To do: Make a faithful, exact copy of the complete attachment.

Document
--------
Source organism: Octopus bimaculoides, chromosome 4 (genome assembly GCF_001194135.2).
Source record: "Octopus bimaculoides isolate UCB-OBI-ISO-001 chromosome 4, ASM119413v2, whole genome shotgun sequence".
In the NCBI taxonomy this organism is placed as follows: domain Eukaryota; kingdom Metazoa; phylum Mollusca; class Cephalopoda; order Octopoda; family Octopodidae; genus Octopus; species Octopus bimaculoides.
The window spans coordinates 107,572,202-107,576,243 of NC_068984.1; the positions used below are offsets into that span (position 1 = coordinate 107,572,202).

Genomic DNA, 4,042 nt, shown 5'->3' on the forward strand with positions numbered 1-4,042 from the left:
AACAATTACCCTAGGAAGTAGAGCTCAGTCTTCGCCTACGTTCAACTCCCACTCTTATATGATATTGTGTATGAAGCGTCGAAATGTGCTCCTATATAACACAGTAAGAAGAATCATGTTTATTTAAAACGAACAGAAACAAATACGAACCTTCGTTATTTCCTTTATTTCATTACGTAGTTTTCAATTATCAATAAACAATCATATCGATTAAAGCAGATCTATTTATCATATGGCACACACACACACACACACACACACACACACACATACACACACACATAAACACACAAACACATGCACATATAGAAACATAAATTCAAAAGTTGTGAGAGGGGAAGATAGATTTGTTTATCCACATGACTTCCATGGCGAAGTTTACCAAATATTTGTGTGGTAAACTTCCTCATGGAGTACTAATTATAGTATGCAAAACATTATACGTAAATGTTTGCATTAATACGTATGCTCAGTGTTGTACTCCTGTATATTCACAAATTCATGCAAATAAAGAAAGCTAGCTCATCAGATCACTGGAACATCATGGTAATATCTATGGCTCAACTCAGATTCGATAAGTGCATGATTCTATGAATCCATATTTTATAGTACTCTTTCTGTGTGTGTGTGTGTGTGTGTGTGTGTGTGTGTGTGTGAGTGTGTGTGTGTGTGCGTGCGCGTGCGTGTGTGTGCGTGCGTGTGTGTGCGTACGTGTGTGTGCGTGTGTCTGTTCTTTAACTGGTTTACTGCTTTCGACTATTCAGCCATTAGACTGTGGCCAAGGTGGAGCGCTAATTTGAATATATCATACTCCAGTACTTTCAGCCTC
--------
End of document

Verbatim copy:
Source organism: Octopus bimaculoides, chromosome 4 (genome assembly GCF_001194135.2).
Source record: "Octopus bimaculoides isolate UCB-OBI-ISO-001 chromosome 4, ASM119413v2, whole genome shotgun sequence".
In the NCBI taxonomy this organism is placed as follows: domain Eukaryota; kingdom Metazoa; phylum Mollusca; class Cephalopoda; order Octopoda; family Octopodidae; genus Octopus; species Octopus bimaculoides.
The window spans coordinates 107,572,202-107,576,243 of NC_068984.1; the positions used below are offsets into that span (position 1 = coordinate 107,572,202).

Genomic DNA, 4,042 nt, shown 5'->3' on the forward strand with positions numbered 1-4,042 from the left:
AACAATTACCCTAGGAAGTAGAGCTCAGTCTTCGCCTACGTTCAACTCCCACTCTTATATGATATTGTGTATGAAGCGTCGAAATGTGCTCCTATATAACACAGTAAGAAGAATCATGTTTATTTAAAACGAACAGAAACAAATACGAACCTTCGTTATTTCCTTTATTTCATTACGTAGTTTTCAATTATCAATAAACAATCATATCGATTAAAGCAGATCTATTTATCATATGGCACACACACACACACACACACACACACACACACATACACACACACATAAACACACAAACACATGCACATATAGAAACATAAATTCAAAAGTTGTGAGAGGGGAAGATAGATTTGTTTATCCACATGACTTCCATGGCGAAGTTTACCAAATATTTGTGTGGTAAACTTCCTCATGGAGTACTAATTATAGTATGCAAAACATTATACGTAAATGTTTGCATTAATACGTATGCTCAGTGTTGTACTCCTGTATATTCACAAATTCATGCAAATAAAGAAAGCTAGCTCATCAGATCACTGGAACATCATGGTAATATCTATGGCTCAACTCAGATTCGATAAGTGCATGATTCTATGAATCCATATTTTATAGTACTCTTTCTGTGTGTGTGTGTGTGTGTGTGTGTGTGTGTGTGTGTGAGTGTGTGTGTGTGTGCGTGCGCGTGCGTGTGTGTGCGTGCGTGTGTGTGCGTACGTGTGTGTGCGTGTGTCTGTTCTTTAACTGGTTTACTGCTTTCGACTATTCAGCCATTAGACTGTGGCCAAGGTGGAGCGCTAATTTGAATATATCATACTCCAGTACTTTCAGCCTC